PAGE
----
Pollen-coated bullets will help find criminals

August 2nd, 2008 - 10:54 am ICT by IANS  

London, Aug 2 (IANS) British researchers have developed a new coating for gun cartridges with pollen and grit to help identify criminals that use firearms. The new technique involves coating batches of cartridges with unique “nanotags” that are invisible to the naked eye and designed to attach to hands, gloves and clothing of anyone that handles such a coated cartridge. Some of the tags also remain on the spent cartridge casing.

The tags, developed by researchers from Brighton, Brunel, Cranfield, Surrey and York universities, could perform a similar role as the specks of explosives residue currently used to link people to guns or crimes, NewScientist reported.

The nanotags are made from pollen, and a mix of grains of crystal oxides such as zirconia, silica and titanium oxide. Using varying combinations of crystal and pollen grains, it is possible to make large numbers of unique tags.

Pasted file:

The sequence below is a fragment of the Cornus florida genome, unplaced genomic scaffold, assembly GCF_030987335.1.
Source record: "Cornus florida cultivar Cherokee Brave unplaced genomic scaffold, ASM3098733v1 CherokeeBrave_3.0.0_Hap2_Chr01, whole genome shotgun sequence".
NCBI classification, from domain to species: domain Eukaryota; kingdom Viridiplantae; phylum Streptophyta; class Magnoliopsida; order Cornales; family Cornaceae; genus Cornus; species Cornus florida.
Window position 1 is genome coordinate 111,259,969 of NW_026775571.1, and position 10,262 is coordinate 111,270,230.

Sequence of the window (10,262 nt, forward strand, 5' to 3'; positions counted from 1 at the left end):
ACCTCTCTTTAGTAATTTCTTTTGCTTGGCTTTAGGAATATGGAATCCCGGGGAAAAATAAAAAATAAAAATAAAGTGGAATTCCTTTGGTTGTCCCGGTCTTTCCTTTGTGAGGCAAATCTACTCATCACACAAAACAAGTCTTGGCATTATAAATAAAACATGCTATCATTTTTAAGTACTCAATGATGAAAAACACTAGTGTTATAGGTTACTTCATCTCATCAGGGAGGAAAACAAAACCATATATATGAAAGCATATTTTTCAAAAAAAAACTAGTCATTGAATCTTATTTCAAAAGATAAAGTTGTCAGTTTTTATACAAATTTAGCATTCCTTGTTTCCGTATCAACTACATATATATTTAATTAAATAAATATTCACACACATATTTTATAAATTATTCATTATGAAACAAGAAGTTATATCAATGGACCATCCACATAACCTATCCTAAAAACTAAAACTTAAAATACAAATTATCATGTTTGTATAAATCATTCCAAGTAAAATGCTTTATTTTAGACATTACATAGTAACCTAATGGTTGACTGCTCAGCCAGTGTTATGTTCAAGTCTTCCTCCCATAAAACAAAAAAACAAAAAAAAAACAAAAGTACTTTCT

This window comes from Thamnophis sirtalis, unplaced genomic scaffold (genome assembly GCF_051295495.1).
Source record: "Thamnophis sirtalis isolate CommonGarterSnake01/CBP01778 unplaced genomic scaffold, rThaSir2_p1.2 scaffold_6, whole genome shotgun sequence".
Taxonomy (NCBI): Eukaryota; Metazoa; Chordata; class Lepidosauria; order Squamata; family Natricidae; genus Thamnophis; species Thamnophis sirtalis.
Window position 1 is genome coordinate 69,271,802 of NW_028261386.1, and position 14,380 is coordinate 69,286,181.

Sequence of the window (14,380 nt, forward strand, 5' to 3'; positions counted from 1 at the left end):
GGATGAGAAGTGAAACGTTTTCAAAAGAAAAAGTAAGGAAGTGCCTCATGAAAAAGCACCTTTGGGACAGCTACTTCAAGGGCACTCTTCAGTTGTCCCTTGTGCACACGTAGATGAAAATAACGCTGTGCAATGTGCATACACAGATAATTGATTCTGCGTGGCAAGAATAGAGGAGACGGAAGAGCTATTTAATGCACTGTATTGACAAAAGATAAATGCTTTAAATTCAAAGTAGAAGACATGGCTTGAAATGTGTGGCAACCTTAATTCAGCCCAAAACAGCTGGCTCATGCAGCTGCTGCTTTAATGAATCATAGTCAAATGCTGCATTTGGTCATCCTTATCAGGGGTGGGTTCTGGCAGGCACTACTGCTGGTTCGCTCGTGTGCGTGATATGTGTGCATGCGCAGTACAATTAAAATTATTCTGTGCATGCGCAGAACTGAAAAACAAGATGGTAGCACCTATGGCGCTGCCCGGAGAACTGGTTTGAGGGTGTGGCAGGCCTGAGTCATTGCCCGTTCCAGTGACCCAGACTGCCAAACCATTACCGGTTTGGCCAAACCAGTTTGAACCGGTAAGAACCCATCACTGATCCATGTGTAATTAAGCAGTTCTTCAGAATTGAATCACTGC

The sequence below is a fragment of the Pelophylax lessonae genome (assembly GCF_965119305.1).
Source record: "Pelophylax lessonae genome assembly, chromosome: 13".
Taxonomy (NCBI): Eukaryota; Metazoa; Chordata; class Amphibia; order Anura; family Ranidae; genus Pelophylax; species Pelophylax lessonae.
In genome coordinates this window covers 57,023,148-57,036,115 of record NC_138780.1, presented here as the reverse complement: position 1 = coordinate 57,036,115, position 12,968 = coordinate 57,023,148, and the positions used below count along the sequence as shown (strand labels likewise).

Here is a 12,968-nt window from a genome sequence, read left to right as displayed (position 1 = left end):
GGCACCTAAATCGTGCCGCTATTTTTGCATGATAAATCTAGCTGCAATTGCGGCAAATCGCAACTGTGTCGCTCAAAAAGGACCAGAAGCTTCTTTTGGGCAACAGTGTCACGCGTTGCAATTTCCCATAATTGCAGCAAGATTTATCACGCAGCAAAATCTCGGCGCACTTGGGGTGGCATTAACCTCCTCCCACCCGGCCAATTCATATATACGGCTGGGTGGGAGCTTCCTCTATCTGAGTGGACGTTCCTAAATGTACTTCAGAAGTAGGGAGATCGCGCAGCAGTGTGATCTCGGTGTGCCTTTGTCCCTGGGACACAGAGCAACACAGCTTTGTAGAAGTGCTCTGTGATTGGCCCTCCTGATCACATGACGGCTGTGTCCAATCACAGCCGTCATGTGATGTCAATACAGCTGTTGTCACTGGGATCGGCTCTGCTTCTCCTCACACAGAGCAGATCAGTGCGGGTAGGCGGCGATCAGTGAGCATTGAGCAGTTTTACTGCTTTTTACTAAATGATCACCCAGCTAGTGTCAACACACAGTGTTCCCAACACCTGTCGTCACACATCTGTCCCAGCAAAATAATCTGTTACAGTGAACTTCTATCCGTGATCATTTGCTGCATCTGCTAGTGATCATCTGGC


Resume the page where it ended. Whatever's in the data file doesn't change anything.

“We decided to work with pollens because they have a unique structure, resistant to temperature and easily recognisable,” said Paul Sermon from the University of Surrey, who led the research. “It’s also easily dispersed and carried around in clothes, skin, etc.”

Pollen grains vary between plant species and are easily identified under a microscope. Chemical techniques could reveal which oxides were mixed with the pollen, and in which proportions to work out which batch of cartridges they originated from.

“The most challenging part of the project was nanoengineering a coating robust enough to withstand the high temperatures of firing and that would still release the tags when touched,” he added.

The researchers are also working on a way to have gun cartridges retain skin cells from anyone who handles them, for subsequent DNA-based forensic analysis. Micro-scale grit can effectively trap cells and protect DNA from the heat of firing.

Currently used cartridges are smooth and rarely retain DNA or fingerprints.

The team is also looking to apply the technique to knives so that these may retain DNA more reliably.

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